Clea and Zeus Divorce by Emily Prager (Vintage Books; $6.95, paperback; 252 pages)
Serialism galore. Sequins to the max. Deer-hoof boots that won't quit. An old Chinese retainer. A loyal Xhosa servant. Seven golden lieutenants, paramilitary refugees from what used to be Rhodesia. Rock 'n' roll! (or something like that). The fear of nuclear war. And of course, Clea and Zeus, a sort of highbrow Ike and Tina Turner or Sonny and Cher--one of those couples whose private lives become drama, the public pantomime of the countries in which they perform.
Wouldn't you think that already there's enough here for a thoughtful novel? Not hardly. "Clea and Zeus Divorce" is more like a fruitcake than a story, full of sweet, glazed nuggets of this into that, cramed with goo that tastes nice at first bite, but after 10 pages you long for a simple straightforward sentence. Emily Prager seems drunk on her own prose style, infatuated with her own gluttonous love of the bizarre, and the end result is dizzying--in a not altogether pleasant way.
Here's the story, if I read correctly:
Clea, of "Clea and Zeus," that famous performing couple, has consulted a psychic, who has had a vision of atomic devastation; a bomb dropped directly on New York's Kennedy Airport at 10 on a particular night. By coincidence, Clea and Zeus will be giving their farewell performance on that same evening. Against the destruction of the world, then, one couple experiences a personal devastation, the metaphorical car crash of divorce, and, since they are pop icons, they have decided to dramatize their break-up on the stage.
FOR THE RECORD - It's Surrealism, Not Serialism
Los Angeles Times Sunday November 8, 1987 Home Edition Book Review Page 17 Book Review Desk 2 inches; 36 words Type of Material: Correction
An error in editing led to the use of the word "serialism" instead of "surrealism" in Carolyn See's review of "Clea and Zeus Divorce" (View, Nov. 2). See wrote:"Surrealism galore." "In the old days, when you were bored by surrealism, you could never admit it."
A small digression, in terms of the personal history of this golden pair. Clea is the daughter of a general and a Texas woman who used to stuff armadillos as a hobby. As a result of this avocation, Clea's mother contracted leprosy. (Never mind that now, in the 20th Century, leprosy is Hansen's disease and is controllable by medication. The author wants leprosy, she conjures up leprosy, and Clea's mother dies, a mass of disfiguring stumps in an obscure leper colony.) Along with this, Clea has spent much time in the Orient, whiling away many a happy hour in Chinese tea houses in white makeup, telling stories to grizzled Chinese peasants. She has also learned to be a juggler and acrobat, twirling plates on sticks, and took her act to Cairo, where . . .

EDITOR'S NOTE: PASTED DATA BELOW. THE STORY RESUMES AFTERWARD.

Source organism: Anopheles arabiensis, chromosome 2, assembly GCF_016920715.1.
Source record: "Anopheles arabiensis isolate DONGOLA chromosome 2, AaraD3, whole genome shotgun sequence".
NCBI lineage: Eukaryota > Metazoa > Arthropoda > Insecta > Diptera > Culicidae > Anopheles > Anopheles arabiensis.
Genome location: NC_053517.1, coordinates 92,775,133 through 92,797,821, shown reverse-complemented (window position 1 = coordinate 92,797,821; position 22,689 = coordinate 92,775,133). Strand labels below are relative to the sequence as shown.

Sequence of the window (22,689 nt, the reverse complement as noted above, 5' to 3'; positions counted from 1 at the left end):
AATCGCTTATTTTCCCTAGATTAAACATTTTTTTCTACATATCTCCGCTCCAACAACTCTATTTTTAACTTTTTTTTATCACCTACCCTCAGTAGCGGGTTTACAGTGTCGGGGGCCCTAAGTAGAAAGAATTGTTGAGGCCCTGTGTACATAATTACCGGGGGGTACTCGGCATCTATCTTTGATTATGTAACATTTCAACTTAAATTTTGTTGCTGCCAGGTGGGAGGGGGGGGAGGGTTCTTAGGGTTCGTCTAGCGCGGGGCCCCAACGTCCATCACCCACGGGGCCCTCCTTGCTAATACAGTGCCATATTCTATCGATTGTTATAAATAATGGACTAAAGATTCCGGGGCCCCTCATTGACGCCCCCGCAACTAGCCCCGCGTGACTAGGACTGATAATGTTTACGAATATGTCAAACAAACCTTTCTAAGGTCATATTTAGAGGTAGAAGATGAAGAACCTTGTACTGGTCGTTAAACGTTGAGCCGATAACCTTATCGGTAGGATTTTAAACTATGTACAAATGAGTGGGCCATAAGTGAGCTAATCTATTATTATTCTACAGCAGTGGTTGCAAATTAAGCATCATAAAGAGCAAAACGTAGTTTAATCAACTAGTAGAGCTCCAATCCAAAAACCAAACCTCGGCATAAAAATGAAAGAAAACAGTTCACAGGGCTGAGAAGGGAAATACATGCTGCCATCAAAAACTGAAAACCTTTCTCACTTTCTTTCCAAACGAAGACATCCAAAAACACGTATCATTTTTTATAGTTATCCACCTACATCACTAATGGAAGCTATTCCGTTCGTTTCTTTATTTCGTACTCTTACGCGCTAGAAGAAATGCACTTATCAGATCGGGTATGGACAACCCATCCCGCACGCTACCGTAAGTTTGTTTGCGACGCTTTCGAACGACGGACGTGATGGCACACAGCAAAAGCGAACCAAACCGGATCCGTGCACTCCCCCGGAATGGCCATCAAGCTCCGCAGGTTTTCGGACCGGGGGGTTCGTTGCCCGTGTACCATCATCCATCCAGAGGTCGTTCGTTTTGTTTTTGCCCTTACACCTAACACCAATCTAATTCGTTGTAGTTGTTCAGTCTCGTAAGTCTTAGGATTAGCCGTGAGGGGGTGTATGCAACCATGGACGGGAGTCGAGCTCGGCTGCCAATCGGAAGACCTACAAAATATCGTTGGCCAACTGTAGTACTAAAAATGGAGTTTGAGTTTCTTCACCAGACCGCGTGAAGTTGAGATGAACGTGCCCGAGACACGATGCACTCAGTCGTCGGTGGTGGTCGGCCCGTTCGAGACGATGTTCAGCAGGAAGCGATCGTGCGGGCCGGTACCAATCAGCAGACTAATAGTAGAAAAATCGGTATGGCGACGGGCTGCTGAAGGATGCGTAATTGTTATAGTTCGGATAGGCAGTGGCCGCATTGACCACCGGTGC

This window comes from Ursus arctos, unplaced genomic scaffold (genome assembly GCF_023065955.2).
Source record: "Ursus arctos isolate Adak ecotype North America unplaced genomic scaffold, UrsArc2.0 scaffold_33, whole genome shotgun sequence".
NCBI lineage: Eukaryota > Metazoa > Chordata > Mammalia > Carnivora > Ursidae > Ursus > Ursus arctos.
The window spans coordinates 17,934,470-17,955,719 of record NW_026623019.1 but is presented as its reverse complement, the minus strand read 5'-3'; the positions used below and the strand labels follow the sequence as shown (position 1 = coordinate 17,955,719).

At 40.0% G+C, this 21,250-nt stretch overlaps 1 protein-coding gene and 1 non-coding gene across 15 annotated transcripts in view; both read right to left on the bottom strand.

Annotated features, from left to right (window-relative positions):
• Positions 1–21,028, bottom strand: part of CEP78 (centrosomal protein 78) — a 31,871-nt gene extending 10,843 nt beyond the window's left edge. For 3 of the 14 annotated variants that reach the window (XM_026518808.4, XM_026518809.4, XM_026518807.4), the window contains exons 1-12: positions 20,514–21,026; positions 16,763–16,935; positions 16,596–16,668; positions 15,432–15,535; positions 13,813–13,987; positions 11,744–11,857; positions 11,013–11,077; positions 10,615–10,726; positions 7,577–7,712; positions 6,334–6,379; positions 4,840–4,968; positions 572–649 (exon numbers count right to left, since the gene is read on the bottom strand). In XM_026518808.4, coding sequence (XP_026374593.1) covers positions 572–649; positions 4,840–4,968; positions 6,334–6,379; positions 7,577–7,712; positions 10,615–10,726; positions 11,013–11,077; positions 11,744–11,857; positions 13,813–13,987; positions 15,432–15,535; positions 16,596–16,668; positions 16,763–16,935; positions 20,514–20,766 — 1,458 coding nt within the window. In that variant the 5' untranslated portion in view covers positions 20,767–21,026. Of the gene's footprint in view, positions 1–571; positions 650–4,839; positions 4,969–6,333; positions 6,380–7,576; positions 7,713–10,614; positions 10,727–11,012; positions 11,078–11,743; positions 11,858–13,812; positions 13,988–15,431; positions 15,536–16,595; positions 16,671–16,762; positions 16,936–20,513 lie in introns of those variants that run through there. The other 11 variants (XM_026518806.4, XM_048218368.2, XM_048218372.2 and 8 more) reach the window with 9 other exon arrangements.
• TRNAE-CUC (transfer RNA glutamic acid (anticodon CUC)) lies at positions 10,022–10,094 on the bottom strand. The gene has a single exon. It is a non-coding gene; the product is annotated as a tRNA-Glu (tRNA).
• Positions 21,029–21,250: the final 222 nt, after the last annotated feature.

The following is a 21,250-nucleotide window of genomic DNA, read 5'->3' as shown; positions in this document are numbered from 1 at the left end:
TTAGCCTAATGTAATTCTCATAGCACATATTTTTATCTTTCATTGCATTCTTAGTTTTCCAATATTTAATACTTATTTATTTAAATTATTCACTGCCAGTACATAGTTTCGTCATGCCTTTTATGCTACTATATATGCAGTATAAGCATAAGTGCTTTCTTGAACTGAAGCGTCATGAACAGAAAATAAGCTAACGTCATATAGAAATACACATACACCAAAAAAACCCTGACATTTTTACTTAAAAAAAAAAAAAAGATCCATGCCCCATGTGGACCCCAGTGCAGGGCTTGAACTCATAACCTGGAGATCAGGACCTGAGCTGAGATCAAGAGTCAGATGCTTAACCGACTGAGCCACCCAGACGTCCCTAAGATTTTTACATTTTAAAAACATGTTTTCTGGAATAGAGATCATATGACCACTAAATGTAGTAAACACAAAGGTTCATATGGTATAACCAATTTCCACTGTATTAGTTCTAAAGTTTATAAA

. . . she met Zeus and his entourage, the African native woman who speaks in "click" language, a sidekick named Doron and those Seven Golden Lieutenants. Zeus also has a long and sad tale. His family lived for years in Rhodesia, but finally, in their third generation in that benighted country, became victims of the general native uprising that ousted the white colonials. During a bloody battle out on Zeus' front lawn, with the black servants shooting from the bush and the whites shooting back from the veranda, Zeus' mother, made up in black face, appeared in the center of the battle, and fired off a shot at her own son. Zeus returned the compliment, nailing her right between the eyes.
You begin to get an idea about this novel. How can members of the oppressor race, tainted as we all are by past historical sins, ever aspire to be happy? Specifically, how can Clea, who paints herself up like a Chinese doll, minces along on those deer-hoof boots, showering sequins as she goes, ever manage to love, really love, Zeus? (Clea takes a Zeus puppet to an awards show, is unfaithful with an old boyfriend in the limo, and returns only to find Zeus in the arms of the puppet maker fastidiously covering his eyes during the sexual act.) So--however it goes, Clea and Zeus cannot succeed as a couple, even though they have been pierced by the same arrows of personal suffering and historical sin.
The structure here is like Chinese boxes (as one character broadly hints). The performance, the slices of personal history. And, when Prager can't think of anything else to do, she has Clea nag everyone to put on radiation suits against the upcoming nuclear blast.
I'm trying to be nice, but I really hated this novel. It's painfully, hideously repetitive, and, for me, Prager never makes it clear what she thinks about her endless baroque details. Time after time you think she must be ironic as she writes for the 90th time: "She was wearing black stirrup pants, her deer-hoof boots, and a white Angora sweater that was covered with rhinestone sequins across the shoulders and around the neck. At her ears she wore giant rhinestone flowers, and her mane stuck out straight from her head and rode down her back to her waist like she was some kind of new feminine animal. Zeus was wearing black pants and a white shirt trimmed in black leather. Around his wrist he wore a black leather bracelet. Together they were very classy and very beautiful."
But all this describes a couple on the very night the world ends! Prager's mind seems blank at the center. She seems stoned on detail, bogged down in a swamp of self-created weirdness.
Then again, if Emily Prager were Alfred Jarry or Jean Cocteau or Louis Bunuel, this review might be more respectful because it would have to be. In the old days, when you were bored by serialism, you never could admit it. Buy this book for the very young, the very smart and the very pretentious. Perhaps they'll have the strength to protect the eroding flanks of the New Wave of the avant-garde.